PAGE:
If the basic checks and fixes did not work, chances are that the driver is faulty. There are a few things to do in this case.
First, roll back the driver to see whether the issue is due to incompatibility or a bug in the updated driver. If it is not, update the driver.
Finally, you must uninstall the driver and let Windows install a generic driver version for the network card.
STEPS TO FOLLOW:
To roll back the updated driver to the previous version:
- Press and hold the Windows key and press R.
- Type devmgmt.msc in the Run dialog box.
- Hit Enter.
- In the Device Manager window, double-click on Network adapters.
- Find and double-click on your network device.
- Go to the Driver tab.
- Click on Roll Back Driver.
- Follow the on-screen instructions.
Note: If the Roll Back Driver button is greyed out, as it is in this case, you cannot go back to the previous version.
If you can, now restart the computer once the process is complete and check if the issue is solved or not. If the problem still persists, update the driver.
Note: A few of the following steps, such as downloading the latest firmware version may not work on your PC since it is facing problems connecting to the internet. So, perform them on another PC with an internet connection. Then, copy the downloaded file to the problematic system via USB.
- Follow the same steps as above in the problematic PC to find and right-click on your network device and go to the Driver tab.
- Check the Driver Version and note it down.
- Minimize the Device Manager window.
- Now, open your web browser on another PC with an internet connection.
- Go to your manufacturer’s website.
- Search for the latest driver for your device. Tally it with the driver version you noted before.
- Download the latest driver, install it, and save it.
- Copy it in a USB storage and transfer it to the problematic device.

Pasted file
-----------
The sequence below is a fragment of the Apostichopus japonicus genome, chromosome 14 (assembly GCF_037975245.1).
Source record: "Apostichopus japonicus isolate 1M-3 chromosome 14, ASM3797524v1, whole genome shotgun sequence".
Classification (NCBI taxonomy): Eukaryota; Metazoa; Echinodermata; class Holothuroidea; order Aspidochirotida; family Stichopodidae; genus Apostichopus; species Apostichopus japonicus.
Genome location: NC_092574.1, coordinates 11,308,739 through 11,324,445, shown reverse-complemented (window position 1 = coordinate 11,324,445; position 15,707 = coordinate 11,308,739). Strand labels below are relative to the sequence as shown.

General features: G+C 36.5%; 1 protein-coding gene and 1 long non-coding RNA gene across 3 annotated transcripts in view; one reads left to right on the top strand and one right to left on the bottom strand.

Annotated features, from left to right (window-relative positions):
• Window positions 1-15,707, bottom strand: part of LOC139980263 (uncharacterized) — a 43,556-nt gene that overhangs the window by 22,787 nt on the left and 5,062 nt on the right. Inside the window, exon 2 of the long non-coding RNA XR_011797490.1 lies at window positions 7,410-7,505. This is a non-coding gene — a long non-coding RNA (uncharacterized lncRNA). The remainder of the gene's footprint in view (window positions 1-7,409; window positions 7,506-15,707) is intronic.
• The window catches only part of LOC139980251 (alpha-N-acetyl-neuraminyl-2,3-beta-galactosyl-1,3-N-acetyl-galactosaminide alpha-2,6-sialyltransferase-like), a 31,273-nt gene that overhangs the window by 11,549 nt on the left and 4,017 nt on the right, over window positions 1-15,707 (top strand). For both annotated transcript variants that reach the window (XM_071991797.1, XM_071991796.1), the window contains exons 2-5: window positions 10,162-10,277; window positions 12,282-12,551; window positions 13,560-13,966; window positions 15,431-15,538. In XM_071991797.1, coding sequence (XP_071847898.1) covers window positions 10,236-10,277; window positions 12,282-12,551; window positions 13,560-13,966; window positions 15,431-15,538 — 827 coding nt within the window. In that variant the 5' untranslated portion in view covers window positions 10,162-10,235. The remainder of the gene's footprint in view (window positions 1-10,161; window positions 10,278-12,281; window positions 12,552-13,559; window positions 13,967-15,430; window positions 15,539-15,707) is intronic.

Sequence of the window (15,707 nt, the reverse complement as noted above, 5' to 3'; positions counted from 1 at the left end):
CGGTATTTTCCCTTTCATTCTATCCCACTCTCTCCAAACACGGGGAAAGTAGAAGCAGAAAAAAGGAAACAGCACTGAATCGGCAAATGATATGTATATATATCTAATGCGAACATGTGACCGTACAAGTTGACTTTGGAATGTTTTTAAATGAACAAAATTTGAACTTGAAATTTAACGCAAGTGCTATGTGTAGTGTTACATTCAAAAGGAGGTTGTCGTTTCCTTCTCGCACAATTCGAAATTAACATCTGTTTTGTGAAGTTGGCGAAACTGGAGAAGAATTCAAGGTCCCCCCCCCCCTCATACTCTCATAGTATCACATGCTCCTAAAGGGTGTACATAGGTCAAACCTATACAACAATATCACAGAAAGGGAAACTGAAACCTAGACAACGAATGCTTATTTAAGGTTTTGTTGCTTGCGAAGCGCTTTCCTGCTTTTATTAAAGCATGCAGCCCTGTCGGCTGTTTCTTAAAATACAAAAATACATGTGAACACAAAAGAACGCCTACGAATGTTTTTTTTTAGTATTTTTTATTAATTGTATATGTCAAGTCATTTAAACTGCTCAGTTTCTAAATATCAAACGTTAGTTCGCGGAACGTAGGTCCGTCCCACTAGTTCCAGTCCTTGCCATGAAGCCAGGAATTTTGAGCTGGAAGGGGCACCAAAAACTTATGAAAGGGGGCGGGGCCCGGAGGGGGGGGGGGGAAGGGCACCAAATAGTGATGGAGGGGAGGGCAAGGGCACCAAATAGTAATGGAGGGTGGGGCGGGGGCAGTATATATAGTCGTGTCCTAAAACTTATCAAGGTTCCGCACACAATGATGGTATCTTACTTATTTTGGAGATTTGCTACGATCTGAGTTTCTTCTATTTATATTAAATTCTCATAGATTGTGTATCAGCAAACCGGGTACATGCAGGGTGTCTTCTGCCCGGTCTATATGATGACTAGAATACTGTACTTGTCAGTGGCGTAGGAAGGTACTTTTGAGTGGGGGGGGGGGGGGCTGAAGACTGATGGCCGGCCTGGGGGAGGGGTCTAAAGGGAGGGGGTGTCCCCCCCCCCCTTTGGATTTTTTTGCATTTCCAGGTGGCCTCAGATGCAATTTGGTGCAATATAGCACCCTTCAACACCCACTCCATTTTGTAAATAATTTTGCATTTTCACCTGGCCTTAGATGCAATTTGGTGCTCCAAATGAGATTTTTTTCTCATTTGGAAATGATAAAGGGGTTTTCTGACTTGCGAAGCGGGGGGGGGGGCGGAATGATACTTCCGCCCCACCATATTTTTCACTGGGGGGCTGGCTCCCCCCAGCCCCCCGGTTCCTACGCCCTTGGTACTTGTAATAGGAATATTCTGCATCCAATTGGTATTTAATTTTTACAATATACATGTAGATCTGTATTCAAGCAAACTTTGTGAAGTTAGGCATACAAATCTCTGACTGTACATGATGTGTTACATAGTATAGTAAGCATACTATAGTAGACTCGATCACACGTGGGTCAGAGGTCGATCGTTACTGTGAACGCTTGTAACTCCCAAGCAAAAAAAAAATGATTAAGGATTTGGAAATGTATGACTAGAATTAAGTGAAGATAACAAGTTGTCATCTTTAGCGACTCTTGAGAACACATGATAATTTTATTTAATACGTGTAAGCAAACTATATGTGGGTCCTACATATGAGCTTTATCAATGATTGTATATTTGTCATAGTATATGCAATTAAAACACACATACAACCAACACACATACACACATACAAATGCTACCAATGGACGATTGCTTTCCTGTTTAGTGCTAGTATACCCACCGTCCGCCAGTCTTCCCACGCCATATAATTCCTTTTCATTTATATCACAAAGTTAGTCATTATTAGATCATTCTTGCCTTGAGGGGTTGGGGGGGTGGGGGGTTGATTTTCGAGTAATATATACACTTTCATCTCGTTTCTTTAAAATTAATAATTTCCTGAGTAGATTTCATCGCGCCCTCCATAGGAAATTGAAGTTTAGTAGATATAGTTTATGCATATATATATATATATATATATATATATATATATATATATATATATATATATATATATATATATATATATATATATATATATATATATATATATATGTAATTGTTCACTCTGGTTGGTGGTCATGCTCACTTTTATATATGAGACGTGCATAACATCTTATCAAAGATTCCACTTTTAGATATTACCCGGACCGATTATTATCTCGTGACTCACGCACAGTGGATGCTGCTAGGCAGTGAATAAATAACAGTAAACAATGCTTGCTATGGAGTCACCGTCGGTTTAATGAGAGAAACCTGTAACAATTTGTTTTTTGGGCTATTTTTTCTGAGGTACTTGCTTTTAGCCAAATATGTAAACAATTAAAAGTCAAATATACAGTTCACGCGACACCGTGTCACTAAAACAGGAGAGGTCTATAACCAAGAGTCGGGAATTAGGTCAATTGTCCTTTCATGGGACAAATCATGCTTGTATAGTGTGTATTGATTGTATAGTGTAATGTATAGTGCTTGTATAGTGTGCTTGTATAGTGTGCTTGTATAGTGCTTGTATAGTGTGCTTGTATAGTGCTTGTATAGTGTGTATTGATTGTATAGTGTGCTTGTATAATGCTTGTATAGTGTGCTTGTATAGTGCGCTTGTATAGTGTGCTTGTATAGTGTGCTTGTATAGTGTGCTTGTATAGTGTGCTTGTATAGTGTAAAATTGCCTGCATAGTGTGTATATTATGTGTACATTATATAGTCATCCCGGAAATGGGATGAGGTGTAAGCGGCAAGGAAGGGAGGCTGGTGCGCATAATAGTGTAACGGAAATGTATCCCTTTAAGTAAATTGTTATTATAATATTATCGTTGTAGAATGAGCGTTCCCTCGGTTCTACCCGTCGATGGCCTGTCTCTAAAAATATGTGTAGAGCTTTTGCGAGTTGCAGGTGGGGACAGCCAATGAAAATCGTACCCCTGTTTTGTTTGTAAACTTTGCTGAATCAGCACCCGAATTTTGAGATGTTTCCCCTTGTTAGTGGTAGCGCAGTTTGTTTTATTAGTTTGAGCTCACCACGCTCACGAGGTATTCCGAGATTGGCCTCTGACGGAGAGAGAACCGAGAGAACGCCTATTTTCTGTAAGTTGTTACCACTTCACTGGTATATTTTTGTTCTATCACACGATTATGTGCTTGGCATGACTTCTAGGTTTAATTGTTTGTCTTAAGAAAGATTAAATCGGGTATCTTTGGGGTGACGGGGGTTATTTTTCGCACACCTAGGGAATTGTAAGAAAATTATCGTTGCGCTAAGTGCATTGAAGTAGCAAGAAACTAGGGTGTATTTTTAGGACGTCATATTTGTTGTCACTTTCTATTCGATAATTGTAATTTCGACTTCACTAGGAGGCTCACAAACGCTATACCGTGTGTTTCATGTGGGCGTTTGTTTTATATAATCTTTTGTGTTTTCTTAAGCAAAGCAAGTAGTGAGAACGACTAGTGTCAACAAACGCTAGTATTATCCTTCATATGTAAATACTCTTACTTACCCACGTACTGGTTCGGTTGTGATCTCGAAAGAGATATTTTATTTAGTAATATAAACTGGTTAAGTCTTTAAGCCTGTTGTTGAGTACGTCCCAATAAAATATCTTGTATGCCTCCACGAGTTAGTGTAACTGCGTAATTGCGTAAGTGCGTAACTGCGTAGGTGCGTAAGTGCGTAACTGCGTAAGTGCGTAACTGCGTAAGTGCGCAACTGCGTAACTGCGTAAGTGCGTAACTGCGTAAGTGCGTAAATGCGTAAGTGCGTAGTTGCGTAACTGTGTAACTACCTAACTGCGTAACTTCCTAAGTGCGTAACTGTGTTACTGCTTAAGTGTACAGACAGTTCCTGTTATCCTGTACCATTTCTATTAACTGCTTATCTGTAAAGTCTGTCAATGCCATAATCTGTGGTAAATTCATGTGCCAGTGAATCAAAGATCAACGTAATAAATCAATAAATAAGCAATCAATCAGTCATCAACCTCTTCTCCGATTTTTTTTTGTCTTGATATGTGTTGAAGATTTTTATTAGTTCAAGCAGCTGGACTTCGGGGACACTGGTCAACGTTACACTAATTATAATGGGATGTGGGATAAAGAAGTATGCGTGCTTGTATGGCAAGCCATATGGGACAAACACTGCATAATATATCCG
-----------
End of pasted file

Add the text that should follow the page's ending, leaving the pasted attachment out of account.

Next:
- Now, maximize the Device Manager window in the problematic device.
- Right-click on your network device.
- Select Update driver from the dropdown options.
- Click Browse my computer for drivers in the following window.
- Click Browse.
- Now, from the Browse For Folder window, Select the folder that contains drivers for your hardware.
- Click on the OK button to close this window.
- Click on the Next button in the previous window.
- Follow the additional on-screen instructions, if any.
Once the updating process is complete, restart your computer and check whether the issue is solved.
If that does not work, simply install the generic driver for your network device by following these steps:
- Follow the same process in the Device Manager window to right-click on the network device.
- Select Uninstall device.
Wait for the driver to uninstall. Then restart your computer when the process is complete. When the system restarts, the generic drivers will be installed.
Since these generic drivers are mostly compatible with the network drivers, this might resolve the issue.
Method 2: Upgrade Router Firmware and Configure Settings
Upgrading the firmware of your router can potentially resolve the issue if it is causing the error.
STEPS TO FOLLOW:
- Look at the label at the back of your router to check and note down all details regarding accessing your router’s admin webpage.
- Open a web browser on a PC with an internet connection and which is connected to the same network as the router.
- Go to the manufacturer’s website. It is TP-Link in this demonstration.
- Select router Type and type in your Model Number.